The rise of the boutique asset manager

Forty years ago, insurance and trust companies dominated the pension investment industry. But by the early 1980s, the landscape began to change as boutique asset managers started to take a growing chunk of the business.

Boutique managers were attractive to investors because they specialized in a type of asset or style of investing, says Zev Frishman, chief investment officer at Morneau Shepell Asset & Risk Management Ltd. The insurance and trust companies, he notes, were primarily conservative managers offering balanced investment solutions. Frishman notes that prior to the entrance of boutique managers, investors had less involvement in the intricacies of their portfolio construction.

“Clients would go to the insurance company and say: ‘Here’s the size of my fund. I want a certain return. Here’s my risk parameters. You go out and do what you can to get that return for me.’ They won’t specify whether they want value investing or growth investing.”

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But as boutique managers grew, pension funds, particularly larger ones, started changing their approach to investments, says Frishman.

Today, most pension funds will seek a consultant and run actuarial studies to find the best asset allocation that meets their return and risk requirements, he says. They’ll then seek specialized money managers that suit their style and asset allocation.

Pension funds have also changed their asset mix over the years, says Marcus Turner, a director and senior investment consultant at Willis Towers Watson. “Funds were primarily invested in equities and fixed income, but there’s been a transition to an allocation of real assets. It’s accelerated to the point that for years, real assets were referred to as alternative assets. But at this point, they’ve largely become mainstream.”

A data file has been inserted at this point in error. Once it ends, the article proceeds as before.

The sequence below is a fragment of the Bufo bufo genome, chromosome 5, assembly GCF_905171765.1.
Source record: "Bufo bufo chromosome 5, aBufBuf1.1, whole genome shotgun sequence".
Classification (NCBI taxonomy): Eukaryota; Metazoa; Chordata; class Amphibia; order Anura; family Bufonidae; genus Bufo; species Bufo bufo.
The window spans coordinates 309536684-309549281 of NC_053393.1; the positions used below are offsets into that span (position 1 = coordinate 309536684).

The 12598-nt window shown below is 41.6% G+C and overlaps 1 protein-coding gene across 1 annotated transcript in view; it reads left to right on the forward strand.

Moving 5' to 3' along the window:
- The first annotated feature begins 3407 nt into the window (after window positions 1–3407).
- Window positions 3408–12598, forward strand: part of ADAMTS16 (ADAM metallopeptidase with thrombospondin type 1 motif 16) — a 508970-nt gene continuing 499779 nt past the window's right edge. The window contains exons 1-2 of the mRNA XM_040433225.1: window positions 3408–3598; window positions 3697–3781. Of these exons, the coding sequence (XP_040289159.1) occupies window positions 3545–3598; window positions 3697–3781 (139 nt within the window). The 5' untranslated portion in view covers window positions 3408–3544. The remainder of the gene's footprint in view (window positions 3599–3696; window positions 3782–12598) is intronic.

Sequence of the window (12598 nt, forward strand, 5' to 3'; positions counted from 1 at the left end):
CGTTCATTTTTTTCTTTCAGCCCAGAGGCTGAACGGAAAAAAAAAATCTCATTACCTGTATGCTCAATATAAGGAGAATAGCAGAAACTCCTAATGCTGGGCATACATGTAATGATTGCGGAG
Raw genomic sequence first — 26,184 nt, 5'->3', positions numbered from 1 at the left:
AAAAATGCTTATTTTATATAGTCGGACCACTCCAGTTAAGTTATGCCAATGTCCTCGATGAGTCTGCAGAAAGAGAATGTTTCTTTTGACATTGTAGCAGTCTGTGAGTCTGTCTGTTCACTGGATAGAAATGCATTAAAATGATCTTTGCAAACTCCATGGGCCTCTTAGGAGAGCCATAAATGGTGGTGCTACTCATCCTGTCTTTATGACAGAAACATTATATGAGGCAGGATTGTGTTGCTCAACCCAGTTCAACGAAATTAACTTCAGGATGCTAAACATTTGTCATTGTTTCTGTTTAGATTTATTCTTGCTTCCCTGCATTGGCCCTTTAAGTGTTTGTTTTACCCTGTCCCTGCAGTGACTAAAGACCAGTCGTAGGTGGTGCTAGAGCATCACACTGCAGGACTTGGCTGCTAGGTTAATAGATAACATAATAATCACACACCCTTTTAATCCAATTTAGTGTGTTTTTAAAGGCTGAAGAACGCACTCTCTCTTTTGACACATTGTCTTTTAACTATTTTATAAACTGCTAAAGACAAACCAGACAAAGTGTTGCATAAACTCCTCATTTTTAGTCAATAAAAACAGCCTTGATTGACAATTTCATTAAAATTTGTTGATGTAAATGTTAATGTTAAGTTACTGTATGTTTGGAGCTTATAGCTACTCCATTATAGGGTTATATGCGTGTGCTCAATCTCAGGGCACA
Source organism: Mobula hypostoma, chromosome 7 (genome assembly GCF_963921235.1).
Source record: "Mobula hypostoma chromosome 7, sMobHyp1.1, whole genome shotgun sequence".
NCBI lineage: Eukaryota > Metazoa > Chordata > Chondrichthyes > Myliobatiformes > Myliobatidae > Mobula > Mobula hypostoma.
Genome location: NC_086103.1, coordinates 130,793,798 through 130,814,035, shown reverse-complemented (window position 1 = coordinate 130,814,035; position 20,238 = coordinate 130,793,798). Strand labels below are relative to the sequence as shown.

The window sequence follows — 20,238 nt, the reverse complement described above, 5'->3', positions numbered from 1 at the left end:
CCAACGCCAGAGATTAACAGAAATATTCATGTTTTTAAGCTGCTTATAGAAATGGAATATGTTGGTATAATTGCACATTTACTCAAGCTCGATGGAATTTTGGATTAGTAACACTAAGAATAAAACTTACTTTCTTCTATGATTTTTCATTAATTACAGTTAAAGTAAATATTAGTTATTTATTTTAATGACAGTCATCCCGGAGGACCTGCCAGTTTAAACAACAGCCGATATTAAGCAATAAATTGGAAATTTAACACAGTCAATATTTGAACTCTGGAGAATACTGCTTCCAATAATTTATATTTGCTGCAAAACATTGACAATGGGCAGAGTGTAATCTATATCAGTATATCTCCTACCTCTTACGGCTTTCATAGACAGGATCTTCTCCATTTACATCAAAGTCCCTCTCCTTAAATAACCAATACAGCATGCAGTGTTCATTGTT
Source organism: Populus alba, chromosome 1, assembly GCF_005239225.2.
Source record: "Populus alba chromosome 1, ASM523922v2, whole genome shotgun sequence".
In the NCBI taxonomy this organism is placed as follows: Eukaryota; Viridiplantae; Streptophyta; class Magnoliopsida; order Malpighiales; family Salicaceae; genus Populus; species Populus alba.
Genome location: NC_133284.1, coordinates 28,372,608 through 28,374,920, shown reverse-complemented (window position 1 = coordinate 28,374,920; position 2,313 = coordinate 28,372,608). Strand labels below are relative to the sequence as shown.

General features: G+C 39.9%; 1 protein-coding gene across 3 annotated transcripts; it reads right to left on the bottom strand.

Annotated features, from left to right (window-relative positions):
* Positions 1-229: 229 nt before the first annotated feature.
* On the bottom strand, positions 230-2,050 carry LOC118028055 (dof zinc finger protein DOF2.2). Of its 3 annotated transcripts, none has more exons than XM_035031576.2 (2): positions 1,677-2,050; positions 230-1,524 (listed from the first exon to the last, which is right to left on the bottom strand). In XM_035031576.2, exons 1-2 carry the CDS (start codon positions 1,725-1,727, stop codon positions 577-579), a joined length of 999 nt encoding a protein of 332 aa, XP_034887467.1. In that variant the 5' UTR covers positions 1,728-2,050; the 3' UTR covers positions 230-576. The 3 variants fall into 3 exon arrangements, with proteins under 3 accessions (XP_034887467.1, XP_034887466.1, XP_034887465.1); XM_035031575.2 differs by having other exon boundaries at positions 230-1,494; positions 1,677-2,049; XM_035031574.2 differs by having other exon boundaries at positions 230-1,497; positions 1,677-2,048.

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And as pension funds explore non-traditional assets, they’re looking at newer alternatives such as hedge funds, private equity and smart beta, says Turner. He says smart beta, in particular, has started attracting the interest of Canadian institutional investors.

“Smart beta is a way of methodically slicing the market that isn’t based on your traditional cap-weighted factors,” says Turner. “It allows you to invest in other common factors, so you may have a smart-beta solution that identifies stocks with low volatility in the past cycle.”

What’s ahead?

The use of outsourced chief investment officers is gathering momentum, especially for small- and medium-sized plans, says Turner. “As pension liability becomes a significant component on the balance sheet, some companies are deciding they don’t want to be in the pension fund business.”

By outsourcing the investments of their pensions, companies can free up resources or work on their governance, says Turner. “Almost every company is facing increasing financial stress and strain and they’re looking for every opportunity they can to improve leverage level and look at how internal resources are applied. If you’re a tech company, the pension plan can be a distraction on financials and resources.”

Jann Lee is an associate editor at Benefits Canada.

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